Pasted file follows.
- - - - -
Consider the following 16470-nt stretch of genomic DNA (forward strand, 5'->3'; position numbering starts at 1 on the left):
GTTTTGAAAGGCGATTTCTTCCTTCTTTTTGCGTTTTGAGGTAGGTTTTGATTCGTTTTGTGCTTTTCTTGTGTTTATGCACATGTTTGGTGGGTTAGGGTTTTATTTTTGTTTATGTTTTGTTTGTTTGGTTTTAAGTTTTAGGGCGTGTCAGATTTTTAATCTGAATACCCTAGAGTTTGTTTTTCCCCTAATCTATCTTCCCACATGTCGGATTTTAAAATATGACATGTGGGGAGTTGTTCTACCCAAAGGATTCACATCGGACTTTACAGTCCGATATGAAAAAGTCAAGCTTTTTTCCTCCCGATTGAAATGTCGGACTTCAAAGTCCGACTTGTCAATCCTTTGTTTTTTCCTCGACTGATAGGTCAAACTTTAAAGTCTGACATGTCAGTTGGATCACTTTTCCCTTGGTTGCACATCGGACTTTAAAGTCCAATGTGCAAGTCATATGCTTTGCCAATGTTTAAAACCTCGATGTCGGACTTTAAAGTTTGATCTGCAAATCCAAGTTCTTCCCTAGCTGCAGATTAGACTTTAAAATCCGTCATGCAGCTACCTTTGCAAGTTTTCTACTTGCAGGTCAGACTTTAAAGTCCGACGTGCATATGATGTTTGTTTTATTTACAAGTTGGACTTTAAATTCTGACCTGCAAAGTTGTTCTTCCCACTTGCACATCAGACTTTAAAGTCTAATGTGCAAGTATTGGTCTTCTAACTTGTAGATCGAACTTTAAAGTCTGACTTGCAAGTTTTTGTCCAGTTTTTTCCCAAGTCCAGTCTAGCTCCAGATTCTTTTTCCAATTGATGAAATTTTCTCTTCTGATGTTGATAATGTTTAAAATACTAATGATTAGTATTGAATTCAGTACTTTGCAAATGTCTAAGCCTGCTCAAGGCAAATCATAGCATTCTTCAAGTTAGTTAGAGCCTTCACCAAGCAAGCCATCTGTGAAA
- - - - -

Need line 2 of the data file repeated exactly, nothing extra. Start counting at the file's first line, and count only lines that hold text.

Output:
GTTTTGAAAGGCGATTTCTTCCTTCTTTTTGCGTTTTGAGGTAGGTTTTGATTCGTTTTGTGCTTTTCTTGTGTTTATGCACATGTTTGGTGGGTTAGGGTTTTATTTTTGTTTATGTTTTGTTTGTTTGGTTTTAAGTTTTAGGGCGTGTCAGATTTTTAATCTGAATACCCTAGAGTTTGTTTTTCCCCTAATCTATCTTCCCACATGTCGGATTTTAAAATATGACATGTGGGGAGTTGTTCTACCCAAAGGATTCACATCGGACTTTACAGTCCGATATGAAAAAGTCAAGCTTTTTTCCTCCCGATTGAAATGTCGGACTTCAAAGTCCGACTTGTCAATCCTTTGTTTTTTCCTCGACTGATAGGTCAAACTTTAAAGTCTGACATGTCAGTTGGATCACTTTTCCCTTGGTTGCACATCGGACTTTAAAGTCCAATGTGCAAGTCATATGCTTTGCCAATGTTTAAAACCTCGATGTCGGACTTTAAAGTTTGATCTGCAAATCCAAGTTCTTCCCTAGCTGCAGATTAGACTTTAAAATCCGTCATGCAGCTACCTTTGCAAGTTTTCTACTTGCAGGTCAGACTTTAAAGTCCGACGTGCATATGATGTTTGTTTTATTTACAAGTTGGACTTTAAATTCTGACCTGCAAAGTTGTTCTTCCCACTTGCACATCAGACTTTAAAGTCTAATGTGCAAGTATTGGTCTTCTAACTTGTAGATCGAACTTTAAAGTCTGACTTGCAAGTTTTTGTCCAGTTTTTTCCCAAGTCCAGTCTAGCTCCAGATTCTTTTTCCAATTGATGAAATTTTCTCTTCTGATGTTGATAATGTTTAAAATACTAATGATTAGTATTGAATTCAGTACTTTGCAAATGTCTAAGCCTGCTCAAGGCAAATCATAGCATTCTTCAAGTTAGTTAGAGCCTTCACCAAGCAAGCCATCTGTGAAA